With the uptick in COVID-19 cases going on in America right now, who knows what will happen with college football this fall. My guess is that there WILL be college football. And if there is, watch for the sideline play cards.

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Sideline play cards are big boards with photos or symbols on them, held up from the sidelines to communicate plays or defenses. And they're usually in code. Some have single images and some have multiple images - with only one being code for the correct information. According to an interview Michigan offensive coordinator Josh Gattis did with the Detroit News:

I can’t get into what our boards mean, but they have a significant meaning, Gattis said. We’re not going to end up throwing up boards out there for no reason. It’s not necessarily a play call. It’s not necessarily anything there. It’s added value and extra information.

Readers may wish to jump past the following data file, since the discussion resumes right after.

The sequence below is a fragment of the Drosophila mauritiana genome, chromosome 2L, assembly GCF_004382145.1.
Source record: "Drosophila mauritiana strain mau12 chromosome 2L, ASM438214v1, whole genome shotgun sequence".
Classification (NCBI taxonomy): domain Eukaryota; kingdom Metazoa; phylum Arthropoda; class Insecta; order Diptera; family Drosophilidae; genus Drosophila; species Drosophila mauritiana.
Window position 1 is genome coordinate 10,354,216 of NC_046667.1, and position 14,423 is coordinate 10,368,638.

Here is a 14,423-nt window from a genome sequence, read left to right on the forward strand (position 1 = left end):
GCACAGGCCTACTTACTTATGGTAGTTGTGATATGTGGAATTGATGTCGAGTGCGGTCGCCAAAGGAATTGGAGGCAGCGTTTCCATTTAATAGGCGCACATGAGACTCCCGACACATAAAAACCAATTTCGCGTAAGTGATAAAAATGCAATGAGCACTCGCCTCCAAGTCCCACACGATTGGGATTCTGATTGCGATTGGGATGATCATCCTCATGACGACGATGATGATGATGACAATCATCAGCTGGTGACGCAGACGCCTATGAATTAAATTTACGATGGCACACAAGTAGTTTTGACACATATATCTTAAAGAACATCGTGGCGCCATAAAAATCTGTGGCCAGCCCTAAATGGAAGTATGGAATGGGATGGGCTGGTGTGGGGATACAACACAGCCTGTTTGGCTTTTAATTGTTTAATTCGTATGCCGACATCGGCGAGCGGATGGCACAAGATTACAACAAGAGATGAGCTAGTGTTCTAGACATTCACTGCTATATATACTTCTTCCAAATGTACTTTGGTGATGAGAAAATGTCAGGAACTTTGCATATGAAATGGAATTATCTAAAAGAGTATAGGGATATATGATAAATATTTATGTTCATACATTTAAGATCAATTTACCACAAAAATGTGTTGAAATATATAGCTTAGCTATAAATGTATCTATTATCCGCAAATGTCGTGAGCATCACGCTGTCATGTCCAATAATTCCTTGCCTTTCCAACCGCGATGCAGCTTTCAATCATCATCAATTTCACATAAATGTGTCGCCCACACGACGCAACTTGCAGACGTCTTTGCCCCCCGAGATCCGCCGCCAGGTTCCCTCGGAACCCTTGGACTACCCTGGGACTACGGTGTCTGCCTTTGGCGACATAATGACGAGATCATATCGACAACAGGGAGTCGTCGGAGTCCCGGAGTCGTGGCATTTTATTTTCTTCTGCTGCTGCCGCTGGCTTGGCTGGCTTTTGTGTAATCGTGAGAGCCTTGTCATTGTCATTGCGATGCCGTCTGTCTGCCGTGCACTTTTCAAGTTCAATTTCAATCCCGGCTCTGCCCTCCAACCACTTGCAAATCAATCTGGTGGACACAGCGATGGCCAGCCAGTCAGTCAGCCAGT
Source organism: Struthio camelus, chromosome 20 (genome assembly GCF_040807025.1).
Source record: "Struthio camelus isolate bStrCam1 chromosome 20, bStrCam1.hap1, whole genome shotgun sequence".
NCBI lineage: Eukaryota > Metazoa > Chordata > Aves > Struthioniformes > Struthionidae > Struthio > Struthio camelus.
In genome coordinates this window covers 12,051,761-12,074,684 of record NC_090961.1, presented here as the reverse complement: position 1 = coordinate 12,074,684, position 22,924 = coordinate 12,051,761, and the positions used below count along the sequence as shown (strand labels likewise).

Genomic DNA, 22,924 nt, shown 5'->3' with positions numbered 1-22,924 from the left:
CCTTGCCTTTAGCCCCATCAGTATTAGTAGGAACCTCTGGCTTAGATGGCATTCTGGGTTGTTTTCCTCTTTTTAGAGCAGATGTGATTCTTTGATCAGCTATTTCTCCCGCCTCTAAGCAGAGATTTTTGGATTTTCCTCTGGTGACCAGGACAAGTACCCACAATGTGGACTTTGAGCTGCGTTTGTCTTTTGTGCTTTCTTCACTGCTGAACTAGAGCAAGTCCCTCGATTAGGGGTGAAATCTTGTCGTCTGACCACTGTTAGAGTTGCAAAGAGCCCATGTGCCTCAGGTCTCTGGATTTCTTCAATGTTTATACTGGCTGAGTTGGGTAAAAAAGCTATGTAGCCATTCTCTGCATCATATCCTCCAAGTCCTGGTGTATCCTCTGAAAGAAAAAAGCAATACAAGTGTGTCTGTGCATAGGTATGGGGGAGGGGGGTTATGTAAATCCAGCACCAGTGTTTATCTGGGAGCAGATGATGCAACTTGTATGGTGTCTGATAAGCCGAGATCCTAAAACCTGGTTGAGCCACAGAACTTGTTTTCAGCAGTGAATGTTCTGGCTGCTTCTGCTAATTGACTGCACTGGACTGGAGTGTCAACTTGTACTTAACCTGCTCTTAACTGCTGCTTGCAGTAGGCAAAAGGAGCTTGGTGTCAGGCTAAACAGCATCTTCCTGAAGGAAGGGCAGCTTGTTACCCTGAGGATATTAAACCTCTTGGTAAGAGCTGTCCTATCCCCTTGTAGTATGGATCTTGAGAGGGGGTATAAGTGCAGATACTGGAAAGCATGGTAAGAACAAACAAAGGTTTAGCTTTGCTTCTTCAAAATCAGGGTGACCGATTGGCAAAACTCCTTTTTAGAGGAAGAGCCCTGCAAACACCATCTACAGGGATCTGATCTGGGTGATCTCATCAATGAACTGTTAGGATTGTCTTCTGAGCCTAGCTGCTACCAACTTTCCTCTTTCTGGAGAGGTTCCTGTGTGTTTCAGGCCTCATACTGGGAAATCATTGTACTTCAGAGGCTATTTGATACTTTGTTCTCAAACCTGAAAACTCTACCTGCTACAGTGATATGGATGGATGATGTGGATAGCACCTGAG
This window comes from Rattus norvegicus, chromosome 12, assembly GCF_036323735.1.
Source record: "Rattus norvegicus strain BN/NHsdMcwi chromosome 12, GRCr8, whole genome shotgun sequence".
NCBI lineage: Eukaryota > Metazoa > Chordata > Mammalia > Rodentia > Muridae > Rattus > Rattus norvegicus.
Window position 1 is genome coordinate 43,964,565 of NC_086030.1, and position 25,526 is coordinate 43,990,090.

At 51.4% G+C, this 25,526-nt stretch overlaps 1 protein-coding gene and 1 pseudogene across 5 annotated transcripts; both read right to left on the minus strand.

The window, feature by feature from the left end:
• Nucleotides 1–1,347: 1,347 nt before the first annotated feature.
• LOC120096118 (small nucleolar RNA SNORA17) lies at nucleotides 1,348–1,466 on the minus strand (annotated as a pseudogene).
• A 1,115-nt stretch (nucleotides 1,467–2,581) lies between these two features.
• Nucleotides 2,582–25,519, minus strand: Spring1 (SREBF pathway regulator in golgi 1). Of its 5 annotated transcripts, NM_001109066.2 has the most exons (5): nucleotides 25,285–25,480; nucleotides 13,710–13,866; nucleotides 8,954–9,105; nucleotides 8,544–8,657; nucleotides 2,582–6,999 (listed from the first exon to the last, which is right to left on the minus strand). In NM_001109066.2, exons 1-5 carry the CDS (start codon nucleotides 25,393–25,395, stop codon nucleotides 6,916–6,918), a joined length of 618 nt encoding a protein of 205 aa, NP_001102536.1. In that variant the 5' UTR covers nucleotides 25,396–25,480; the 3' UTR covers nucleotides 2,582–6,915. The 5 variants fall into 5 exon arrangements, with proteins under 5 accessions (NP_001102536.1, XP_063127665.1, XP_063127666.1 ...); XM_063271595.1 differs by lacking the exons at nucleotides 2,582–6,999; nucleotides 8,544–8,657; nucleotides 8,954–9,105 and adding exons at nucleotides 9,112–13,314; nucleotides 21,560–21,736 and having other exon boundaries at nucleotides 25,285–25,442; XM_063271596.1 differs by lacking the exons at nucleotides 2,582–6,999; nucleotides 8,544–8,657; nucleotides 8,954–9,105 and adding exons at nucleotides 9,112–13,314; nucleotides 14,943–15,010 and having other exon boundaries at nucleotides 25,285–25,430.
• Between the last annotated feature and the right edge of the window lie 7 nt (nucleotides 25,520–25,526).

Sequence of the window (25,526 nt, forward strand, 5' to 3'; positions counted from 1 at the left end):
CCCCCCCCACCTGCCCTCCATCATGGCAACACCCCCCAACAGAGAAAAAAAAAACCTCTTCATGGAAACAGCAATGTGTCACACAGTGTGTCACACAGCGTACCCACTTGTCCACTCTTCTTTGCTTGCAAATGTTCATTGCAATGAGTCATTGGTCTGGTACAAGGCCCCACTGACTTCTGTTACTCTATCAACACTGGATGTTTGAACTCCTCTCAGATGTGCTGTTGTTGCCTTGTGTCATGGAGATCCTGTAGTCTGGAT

My guess is there are some schools (*cough cough* - Alabama) who have a whole team working on decoding other teams' play cards.

The idea originated with Oklahoma State head coach Mike Gundy, in 2008. And it's taken off in the last couple of years. Some cards are simple, some are much higher quality. MLive.com demonstrates that with a photo from last fall, of Michigan's "most interesting man in the world" play card. (It looks like the Michigan football program has quite the graphic arts department and has spared nothing on their printing capabilities -you know how much it would cost you or I to have that printed at Kinko's?)

We'll see if Michigan State's new head coach Mel Tucker institutes a sideline play card game that can compete with Michigan's.

Here's a great gallery of college football play cards, from SBNation.com. It would appear "The Most Interesting Man in the World" also has some fans in Texas. Other favorites - everyone from Pee Wee Herman to Blake Shelton to "Arthur the Aardvark".

And wow - Clemson - step away from the printer, dude.

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